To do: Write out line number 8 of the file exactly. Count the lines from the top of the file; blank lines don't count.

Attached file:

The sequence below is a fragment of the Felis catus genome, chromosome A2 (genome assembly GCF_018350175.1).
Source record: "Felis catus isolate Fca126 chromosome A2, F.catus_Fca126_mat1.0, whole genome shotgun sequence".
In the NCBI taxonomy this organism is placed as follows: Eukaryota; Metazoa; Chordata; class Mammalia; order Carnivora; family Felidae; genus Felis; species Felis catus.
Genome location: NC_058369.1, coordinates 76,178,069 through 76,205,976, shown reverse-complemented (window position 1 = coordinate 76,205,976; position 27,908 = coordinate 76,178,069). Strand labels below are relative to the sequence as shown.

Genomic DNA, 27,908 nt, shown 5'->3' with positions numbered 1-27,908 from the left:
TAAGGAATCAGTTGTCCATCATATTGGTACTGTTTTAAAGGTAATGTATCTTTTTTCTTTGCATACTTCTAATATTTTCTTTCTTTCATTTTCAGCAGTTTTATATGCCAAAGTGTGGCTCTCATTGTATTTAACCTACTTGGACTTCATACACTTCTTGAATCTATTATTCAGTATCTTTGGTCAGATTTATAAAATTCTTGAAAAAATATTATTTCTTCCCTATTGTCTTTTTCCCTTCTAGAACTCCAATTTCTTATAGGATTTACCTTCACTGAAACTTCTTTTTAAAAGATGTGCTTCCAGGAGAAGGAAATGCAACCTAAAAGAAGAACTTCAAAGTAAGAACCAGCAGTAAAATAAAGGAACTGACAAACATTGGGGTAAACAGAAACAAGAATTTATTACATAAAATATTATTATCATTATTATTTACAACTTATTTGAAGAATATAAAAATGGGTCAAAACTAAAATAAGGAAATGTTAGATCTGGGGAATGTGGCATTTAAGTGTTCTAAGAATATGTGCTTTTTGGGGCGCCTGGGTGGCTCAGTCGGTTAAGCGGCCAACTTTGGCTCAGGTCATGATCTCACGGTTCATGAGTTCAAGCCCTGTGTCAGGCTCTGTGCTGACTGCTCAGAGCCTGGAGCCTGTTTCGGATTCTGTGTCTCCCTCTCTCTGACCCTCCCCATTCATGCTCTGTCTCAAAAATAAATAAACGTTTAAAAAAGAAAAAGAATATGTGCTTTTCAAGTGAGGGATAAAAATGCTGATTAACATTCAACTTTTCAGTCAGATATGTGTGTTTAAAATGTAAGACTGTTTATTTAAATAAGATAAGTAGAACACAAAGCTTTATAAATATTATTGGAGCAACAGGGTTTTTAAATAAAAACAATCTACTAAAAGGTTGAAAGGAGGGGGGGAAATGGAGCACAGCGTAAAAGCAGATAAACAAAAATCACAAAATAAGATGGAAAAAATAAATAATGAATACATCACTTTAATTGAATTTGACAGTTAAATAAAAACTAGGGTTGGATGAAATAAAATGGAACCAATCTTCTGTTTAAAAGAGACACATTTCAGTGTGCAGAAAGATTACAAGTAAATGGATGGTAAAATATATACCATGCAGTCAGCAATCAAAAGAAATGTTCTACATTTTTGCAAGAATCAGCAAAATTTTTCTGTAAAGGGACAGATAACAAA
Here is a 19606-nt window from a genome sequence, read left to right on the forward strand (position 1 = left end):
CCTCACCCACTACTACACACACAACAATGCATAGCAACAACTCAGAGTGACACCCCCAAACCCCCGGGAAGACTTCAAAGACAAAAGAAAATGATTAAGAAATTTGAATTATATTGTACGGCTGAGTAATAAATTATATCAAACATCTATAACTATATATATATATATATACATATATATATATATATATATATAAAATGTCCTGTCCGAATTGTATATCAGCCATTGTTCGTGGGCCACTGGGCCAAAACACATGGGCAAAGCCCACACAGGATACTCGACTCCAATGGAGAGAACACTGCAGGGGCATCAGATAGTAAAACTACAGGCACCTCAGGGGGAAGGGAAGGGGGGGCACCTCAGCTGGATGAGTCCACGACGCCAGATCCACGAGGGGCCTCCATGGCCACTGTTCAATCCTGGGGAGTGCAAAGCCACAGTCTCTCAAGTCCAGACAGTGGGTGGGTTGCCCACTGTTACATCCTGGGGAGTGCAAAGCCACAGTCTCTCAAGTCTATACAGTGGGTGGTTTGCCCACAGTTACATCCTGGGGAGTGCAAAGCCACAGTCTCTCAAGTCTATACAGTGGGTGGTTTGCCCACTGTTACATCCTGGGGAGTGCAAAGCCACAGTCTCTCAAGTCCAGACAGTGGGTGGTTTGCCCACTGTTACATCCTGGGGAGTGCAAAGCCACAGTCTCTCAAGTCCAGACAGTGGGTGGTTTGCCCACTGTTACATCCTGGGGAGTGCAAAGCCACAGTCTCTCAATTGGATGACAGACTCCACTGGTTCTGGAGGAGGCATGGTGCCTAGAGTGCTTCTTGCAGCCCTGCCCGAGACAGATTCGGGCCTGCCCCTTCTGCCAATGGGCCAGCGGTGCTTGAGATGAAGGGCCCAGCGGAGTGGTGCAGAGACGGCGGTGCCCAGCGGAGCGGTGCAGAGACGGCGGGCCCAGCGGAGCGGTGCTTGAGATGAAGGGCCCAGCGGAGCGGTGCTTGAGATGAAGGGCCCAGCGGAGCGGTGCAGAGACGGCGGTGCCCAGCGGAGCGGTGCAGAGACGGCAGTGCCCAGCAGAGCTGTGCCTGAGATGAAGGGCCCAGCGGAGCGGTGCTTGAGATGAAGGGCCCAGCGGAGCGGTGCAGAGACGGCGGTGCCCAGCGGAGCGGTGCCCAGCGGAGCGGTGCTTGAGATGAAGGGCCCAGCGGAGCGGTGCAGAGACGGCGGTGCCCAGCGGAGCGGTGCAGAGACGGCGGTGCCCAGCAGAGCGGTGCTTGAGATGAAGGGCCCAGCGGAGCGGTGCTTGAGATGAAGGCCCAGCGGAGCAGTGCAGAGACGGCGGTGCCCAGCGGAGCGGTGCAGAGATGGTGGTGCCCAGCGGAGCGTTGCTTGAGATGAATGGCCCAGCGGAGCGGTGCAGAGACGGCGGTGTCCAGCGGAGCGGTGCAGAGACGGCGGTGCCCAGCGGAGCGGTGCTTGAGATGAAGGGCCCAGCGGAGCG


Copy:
CCTCACCCACTACTACACACACAACAATGCATAGCAACAACTCAGAGTGACACCCCCAAACCCCCGGGAAGACTTCAAAGACAAAAGAAAATGATTAAGAAATTTGAATTATATTGTACGGCTGAGTAATAAATTATATCAAACATCTATAACTATATATATATATATATACATATATATATATATATATATATAAAATGTCCTGTCCGAATTGTATATCAGCCATTGTTCGTGGGCCACTGGGCCAAAACACATGGGCAAAGCCCACACAGGATACTCGACTCCAATGGAGAGAACACTGCAGGGGCATCAGATAGTAAAACTACAGGCACCTCAGGGGGAAGGGAAGGGGGGGCACCTCAGCTGGATGAGTCCACGACGCCAGATCCACGAGGGGCCTCCATGGCCACTGTTCAATCCTGGGGAGTGCAAAGCCACAGTCTCTCAAGTCCAGACAGTGGGTGGGTTGCCCACTGTTACATCCTGGGGAGTGCAAAGCCACAGTCTCTCAAGTCTATACAGTGGGTGGTTTGCCCACAGTTACATCCTGGGGAGTGCAAAGCCACAGTCTCTCAAGTCTATACAGTGGGTGGTTTGCCCACTGTTACATCCTGGGGAGTGCAAAGCCACAGTCTCTCAAGTCCAGACAGTGGGTGGTTTGCCCACTGTTACATCCTGGGGAGTGCAAAGCCACAGTCTCTCAAGTCCAGACAGTGGGTGGTTTGCCCACTGTTACATCCTGGGGAGTGCAAAGCCACAGTCTCTCAATTGGATGACAGACTCCACTGGTTCTGGAGGAGGCATGGTGCCTAGAGTGCTTCTTGCAGCCCTGCCCGAGACAGATTCGGGCCTGCCCCTTCTGCCAATGGGCCAGCGGTGCTTGAGATGAAGGGCCCAGCGGAGTGGTGCAGAGACGGCGGTGCCCAGCGGAGCGGTGCAGAGACGGCGGGCCCAGCGGAGCGGTGCTTGAGATGAAGGGCCCAGCGGAGCGGTGCTTGAGATGAAGGGCCCAGCGGAGCGGTGCAGAGACGGCGGTGCCCAGCGGAGCGGTGCAGAGACGGCAGTGCCCAGCAGAGCTGTGCCTGAGATGAAGGGCCCAGCGGAGCGGTGCTTGAGATGAAGGGCCCAGCGGAGCGGTGCAGAGACGGCGGTGCCCAGCGGAGCGGTGCCCAGCGGAGCGGTGCTTGAGATGAAGGGCCCAGCGGAGCGGTGCAGAGACGGCGGTGCCCAGCGGAGCGGTGCAGAGACGGCGGTGCCCAGCAGAGCGGTGCTTGAGATGAAGGGCCCAGCGGAGCGGTGCTTGAGATGAAGGCCCAGCGGAGCAGTGCAGAGACGGCGGTGCCCAGCGGAGCGGTGCAGAGATGGTGGTGCCCAGCGGAGCGTTGCTTGAGATGAATGGCCCAGCGGAGCGGTGCAGAGACGGCGGTGTCCAGCGGAGCGGTGCAGAGACGGCGGTGCCCAGCGGAGCGGTGCTTGAGATGAAGGGCCCAGCGGAGCG